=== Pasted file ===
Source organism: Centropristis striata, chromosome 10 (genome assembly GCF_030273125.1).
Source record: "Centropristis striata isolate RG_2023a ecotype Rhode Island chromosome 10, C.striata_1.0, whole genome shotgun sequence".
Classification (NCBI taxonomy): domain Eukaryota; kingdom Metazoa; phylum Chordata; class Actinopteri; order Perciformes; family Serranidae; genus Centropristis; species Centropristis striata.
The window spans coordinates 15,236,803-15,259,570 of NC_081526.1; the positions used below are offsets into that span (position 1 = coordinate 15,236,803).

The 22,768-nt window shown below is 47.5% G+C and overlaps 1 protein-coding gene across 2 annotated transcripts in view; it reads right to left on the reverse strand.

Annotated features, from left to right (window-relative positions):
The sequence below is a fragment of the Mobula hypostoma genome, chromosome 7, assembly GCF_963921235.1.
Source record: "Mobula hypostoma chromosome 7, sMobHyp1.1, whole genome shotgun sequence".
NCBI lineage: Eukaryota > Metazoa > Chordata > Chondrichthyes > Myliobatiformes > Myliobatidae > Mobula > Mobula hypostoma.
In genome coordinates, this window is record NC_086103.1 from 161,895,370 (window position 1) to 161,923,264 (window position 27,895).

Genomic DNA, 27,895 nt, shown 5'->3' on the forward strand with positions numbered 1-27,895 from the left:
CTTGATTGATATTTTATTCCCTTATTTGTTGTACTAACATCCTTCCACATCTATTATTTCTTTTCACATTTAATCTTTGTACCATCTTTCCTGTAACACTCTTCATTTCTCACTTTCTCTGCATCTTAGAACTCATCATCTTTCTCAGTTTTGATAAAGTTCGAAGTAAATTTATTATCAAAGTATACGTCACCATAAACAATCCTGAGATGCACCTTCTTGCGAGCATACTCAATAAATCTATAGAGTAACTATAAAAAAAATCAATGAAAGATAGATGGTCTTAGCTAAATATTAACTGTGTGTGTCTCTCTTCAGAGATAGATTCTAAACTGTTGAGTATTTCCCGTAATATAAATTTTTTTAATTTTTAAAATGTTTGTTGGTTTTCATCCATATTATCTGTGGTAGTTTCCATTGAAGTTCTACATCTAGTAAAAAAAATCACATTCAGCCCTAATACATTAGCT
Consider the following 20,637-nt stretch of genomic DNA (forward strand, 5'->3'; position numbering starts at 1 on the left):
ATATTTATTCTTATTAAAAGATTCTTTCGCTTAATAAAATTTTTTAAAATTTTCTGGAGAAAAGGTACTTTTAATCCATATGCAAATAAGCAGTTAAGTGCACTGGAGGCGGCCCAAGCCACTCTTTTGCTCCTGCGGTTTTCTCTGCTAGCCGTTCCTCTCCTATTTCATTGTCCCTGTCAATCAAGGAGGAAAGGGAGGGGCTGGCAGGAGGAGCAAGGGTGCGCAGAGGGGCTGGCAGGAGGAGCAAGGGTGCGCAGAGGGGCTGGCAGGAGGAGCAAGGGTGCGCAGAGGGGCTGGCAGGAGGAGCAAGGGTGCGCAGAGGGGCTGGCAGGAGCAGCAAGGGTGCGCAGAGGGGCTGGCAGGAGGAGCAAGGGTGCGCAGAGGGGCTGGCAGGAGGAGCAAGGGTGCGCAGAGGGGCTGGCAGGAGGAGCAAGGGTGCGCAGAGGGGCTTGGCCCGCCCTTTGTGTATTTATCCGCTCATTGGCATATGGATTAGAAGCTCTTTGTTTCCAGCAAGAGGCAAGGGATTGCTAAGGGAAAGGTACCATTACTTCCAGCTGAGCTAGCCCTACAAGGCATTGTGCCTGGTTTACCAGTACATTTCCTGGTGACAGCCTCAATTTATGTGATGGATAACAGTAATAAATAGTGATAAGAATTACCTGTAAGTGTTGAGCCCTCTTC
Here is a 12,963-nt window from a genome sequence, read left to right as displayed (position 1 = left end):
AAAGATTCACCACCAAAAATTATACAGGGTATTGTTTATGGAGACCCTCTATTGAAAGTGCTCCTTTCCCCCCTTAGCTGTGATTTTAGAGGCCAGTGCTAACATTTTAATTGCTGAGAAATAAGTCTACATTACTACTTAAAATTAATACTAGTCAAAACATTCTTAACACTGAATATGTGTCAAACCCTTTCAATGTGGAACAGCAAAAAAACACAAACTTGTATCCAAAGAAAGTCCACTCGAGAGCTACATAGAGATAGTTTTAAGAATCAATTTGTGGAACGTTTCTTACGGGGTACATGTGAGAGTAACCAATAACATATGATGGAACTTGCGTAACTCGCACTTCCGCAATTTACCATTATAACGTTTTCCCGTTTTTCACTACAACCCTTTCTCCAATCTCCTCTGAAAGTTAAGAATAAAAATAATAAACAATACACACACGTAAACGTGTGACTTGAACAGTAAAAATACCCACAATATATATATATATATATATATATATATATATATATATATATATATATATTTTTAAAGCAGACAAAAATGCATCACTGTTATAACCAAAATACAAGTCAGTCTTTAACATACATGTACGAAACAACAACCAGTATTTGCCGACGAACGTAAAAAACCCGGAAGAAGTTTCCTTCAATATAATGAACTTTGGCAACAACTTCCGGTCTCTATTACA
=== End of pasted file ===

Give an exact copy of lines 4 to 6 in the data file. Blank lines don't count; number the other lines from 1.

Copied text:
The window spans coordinates 15,236,803-15,259,570 of NC_081526.1; the positions used below are offsets into that span (position 1 = coordinate 15,236,803).

The 22,768-nt window shown below is 47.5% G+C and overlaps 1 protein-coding gene across 2 annotated transcripts in view; it reads right to left on the reverse strand.

Annotated features, from left to right (window-relative positions):